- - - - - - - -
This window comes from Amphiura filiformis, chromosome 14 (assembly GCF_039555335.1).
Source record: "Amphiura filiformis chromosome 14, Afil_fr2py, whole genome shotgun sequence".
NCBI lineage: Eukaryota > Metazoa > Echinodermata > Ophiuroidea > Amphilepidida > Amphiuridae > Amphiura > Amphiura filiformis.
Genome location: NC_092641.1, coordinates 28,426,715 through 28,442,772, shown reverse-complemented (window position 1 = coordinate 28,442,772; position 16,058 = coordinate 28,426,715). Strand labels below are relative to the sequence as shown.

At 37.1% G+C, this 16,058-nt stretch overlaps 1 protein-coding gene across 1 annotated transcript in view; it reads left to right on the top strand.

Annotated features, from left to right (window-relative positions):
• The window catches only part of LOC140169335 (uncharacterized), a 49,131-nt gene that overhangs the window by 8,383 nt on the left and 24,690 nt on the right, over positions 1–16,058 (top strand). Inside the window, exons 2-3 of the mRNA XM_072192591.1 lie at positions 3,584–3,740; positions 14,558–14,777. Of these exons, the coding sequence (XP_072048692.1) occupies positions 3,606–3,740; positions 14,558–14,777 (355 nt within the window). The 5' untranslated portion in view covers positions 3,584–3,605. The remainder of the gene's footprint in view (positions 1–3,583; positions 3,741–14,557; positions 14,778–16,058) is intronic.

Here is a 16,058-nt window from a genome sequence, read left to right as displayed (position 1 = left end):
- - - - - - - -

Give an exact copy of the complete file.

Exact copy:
This window comes from Amphiura filiformis, chromosome 14 (assembly GCF_039555335.1).
Source record: "Amphiura filiformis chromosome 14, Afil_fr2py, whole genome shotgun sequence".
NCBI lineage: Eukaryota > Metazoa > Echinodermata > Ophiuroidea > Amphilepidida > Amphiuridae > Amphiura > Amphiura filiformis.
Genome location: NC_092641.1, coordinates 28,426,715 through 28,442,772, shown reverse-complemented (window position 1 = coordinate 28,442,772; position 16,058 = coordinate 28,426,715). Strand labels below are relative to the sequence as shown.

At 37.1% G+C, this 16,058-nt stretch overlaps 1 protein-coding gene across 1 annotated transcript in view; it reads left to right on the top strand.

Annotated features, from left to right (window-relative positions):
• The window catches only part of LOC140169335 (uncharacterized), a 49,131-nt gene that overhangs the window by 8,383 nt on the left and 24,690 nt on the right, over positions 1–16,058 (top strand). Inside the window, exons 2-3 of the mRNA XM_072192591.1 lie at positions 3,584–3,740; positions 14,558–14,777. Of these exons, the coding sequence (XP_072048692.1) occupies positions 3,606–3,740; positions 14,558–14,777 (355 nt within the window). The 5' untranslated portion in view covers positions 3,584–3,605. The remainder of the gene's footprint in view (positions 1–3,583; positions 3,741–14,557; positions 14,778–16,058) is intronic.

Here is a 16,058-nt window from a genome sequence, read left to right as displayed (position 1 = left end):